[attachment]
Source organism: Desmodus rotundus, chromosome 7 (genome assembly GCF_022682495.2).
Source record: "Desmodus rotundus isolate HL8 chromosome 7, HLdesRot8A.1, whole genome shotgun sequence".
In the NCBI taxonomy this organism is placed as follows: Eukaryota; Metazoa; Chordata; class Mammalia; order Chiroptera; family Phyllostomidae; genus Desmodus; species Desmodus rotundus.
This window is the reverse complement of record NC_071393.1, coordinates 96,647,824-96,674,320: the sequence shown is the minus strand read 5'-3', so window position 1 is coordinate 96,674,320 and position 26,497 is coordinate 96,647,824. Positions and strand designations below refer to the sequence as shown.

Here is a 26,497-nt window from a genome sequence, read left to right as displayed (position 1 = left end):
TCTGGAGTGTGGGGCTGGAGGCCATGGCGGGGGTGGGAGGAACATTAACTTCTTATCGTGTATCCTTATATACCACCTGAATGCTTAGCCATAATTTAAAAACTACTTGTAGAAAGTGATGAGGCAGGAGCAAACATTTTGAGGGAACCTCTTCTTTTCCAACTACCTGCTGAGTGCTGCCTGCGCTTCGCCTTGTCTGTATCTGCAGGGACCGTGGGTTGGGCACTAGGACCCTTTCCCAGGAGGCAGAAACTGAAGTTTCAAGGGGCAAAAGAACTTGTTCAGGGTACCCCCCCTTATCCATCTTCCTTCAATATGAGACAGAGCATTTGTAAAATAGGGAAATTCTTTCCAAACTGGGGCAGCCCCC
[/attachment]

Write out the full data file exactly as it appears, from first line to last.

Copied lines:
Source organism: Desmodus rotundus, chromosome 7 (genome assembly GCF_022682495.2).
Source record: "Desmodus rotundus isolate HL8 chromosome 7, HLdesRot8A.1, whole genome shotgun sequence".
In the NCBI taxonomy this organism is placed as follows: Eukaryota; Metazoa; Chordata; class Mammalia; order Chiroptera; family Phyllostomidae; genus Desmodus; species Desmodus rotundus.
This window is the reverse complement of record NC_071393.1, coordinates 96,647,824-96,674,320: the sequence shown is the minus strand read 5'-3', so window position 1 is coordinate 96,674,320 and position 26,497 is coordinate 96,647,824. Positions and strand designations below refer to the sequence as shown.

Here is a 26,497-nt window from a genome sequence, read left to right as displayed (position 1 = left end):
TCTGGAGTGTGGGGCTGGAGGCCATGGCGGGGGTGGGAGGAACATTAACTTCTTATCGTGTATCCTTATATACCACCTGAATGCTTAGCCATAATTTAAAAACTACTTGTAGAAAGTGATGAGGCAGGAGCAAACATTTTGAGGGAACCTCTTCTTTTCCAACTACCTGCTGAGTGCTGCCTGCGCTTCGCCTTGTCTGTATCTGCAGGGACCGTGGGTTGGGCACTAGGACCCTTTCCCAGGAGGCAGAAACTGAAGTTTCAAGGGGCAAAAGAACTTGTTCAGGGTACCCCCCCTTATCCATCTTCCTTCAATATGAGACAGAGCATTTGTAAAATAGGGAAATTCTTTCCAAACTGGGGCAGCCCCC